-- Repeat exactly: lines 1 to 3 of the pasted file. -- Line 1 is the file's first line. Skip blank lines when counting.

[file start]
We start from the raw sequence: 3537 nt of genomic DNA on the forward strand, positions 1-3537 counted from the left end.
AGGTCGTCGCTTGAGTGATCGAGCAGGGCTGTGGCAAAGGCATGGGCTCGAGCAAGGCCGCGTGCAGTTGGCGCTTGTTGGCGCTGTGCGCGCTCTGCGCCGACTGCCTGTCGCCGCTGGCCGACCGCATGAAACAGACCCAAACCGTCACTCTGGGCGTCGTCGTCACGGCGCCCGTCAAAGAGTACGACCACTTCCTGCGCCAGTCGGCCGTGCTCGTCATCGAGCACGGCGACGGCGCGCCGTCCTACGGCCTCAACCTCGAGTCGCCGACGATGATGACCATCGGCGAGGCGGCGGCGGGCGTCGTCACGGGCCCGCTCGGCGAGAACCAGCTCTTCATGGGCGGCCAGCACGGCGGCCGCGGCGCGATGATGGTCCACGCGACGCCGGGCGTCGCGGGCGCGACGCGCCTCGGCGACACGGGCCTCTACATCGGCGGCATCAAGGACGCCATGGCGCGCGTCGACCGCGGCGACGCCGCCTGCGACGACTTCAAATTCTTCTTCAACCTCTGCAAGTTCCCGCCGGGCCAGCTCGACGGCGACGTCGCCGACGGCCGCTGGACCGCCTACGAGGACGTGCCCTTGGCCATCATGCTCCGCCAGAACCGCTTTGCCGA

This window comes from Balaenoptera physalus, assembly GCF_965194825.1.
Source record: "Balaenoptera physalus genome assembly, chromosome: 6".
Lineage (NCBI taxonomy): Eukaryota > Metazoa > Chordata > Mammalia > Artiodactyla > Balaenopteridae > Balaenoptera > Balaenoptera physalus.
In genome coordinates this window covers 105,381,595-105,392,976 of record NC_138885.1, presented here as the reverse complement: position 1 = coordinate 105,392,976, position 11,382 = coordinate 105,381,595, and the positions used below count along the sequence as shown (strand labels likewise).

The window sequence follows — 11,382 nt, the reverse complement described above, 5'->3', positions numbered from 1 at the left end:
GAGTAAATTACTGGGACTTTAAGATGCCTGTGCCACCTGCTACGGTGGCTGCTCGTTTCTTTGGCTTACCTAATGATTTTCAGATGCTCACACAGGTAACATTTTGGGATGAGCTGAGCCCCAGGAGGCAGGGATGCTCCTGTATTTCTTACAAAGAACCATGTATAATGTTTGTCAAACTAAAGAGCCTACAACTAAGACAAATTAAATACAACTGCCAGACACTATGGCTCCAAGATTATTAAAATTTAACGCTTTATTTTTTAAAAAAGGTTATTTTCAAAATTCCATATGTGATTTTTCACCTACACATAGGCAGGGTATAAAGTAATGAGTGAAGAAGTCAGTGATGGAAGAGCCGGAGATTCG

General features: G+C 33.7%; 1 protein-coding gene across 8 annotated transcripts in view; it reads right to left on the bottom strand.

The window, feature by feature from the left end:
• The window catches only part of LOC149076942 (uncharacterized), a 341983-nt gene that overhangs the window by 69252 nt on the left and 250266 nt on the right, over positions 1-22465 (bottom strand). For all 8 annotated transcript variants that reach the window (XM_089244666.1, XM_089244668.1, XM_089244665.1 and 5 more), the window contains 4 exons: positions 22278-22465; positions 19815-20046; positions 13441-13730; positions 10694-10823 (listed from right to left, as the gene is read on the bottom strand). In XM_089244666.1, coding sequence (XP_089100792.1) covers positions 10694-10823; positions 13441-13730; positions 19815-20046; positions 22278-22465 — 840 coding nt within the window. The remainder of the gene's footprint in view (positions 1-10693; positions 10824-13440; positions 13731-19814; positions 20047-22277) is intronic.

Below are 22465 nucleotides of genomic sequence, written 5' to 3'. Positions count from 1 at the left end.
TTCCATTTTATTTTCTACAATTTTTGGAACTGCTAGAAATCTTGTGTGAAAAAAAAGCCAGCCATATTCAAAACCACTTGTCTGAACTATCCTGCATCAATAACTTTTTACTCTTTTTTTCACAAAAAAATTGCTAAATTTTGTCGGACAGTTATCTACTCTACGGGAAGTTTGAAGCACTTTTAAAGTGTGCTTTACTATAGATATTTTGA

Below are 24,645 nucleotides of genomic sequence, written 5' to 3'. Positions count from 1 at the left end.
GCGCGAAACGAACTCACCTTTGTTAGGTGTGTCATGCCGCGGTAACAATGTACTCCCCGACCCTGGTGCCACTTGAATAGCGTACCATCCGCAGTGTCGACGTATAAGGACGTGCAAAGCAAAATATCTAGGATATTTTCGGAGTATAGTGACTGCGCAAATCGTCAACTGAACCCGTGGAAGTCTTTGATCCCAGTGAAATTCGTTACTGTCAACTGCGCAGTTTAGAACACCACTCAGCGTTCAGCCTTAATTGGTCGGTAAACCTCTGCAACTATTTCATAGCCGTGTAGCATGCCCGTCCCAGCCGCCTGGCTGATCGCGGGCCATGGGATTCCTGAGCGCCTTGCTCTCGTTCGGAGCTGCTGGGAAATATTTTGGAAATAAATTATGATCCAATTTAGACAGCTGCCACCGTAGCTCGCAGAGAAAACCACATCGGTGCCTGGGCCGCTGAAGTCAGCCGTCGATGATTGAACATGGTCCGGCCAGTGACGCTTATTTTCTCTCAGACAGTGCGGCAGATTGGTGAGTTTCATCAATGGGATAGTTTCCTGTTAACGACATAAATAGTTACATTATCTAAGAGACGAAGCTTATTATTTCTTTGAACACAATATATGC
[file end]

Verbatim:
We start from the raw sequence: 3537 nt of genomic DNA on the forward strand, positions 1-3537 counted from the left end.
AGGTCGTCGCTTGAGTGATCGAGCAGGGCTGTGGCAAAGGCATGGGCTCGAGCAAGGCCGCGTGCAGTTGGCGCTTGTTGGCGCTGTGCGCGCTCTGCGCCGACTGCCTGTCGCCGCTGGCCGACCGCATGAAACAGACCCAAACCGTCACTCTGGGCGTCGTCGTCACGGCGCCCGTCAAAGAGTACGACCACTTCCTGCGCCAGTCGGCCGTGCTCGTCATCGAGCACGGCGACGGCGCGCCGTCCTACGGCCTCAACCTCGAGTCGCCGACGATGATGACCATCGGCGAGGCGGCGGCGGGCGTCGTCACGGGCCCGCTCGGCGAGAACCAGCTCTTCATGGGCGGCCAGCACGGCGGCCGCGGCGCGATGATGGTCCACGCGACGCCGGGCGTCGCGGGCGCGACGCGCCTCGGCGACACGGGCCTCTACATCGGCGGCATCAAGGACGCCATGGCGCGCGTCGACCGCGGCGACGCCGCCTGCGACGACTTCAAATTCTTCTTCAACCTCTGCAAGTTCCCGCCGGGCCAGCTCGACGGCGACGTCGCCGACGGCCGCTGGACCGCCTACGAGGACGTGCCCTTGGCCATCATGCTCCGCCAGAACCGCTTTGCCGA

This window comes from Balaenoptera physalus, assembly GCF_965194825.1.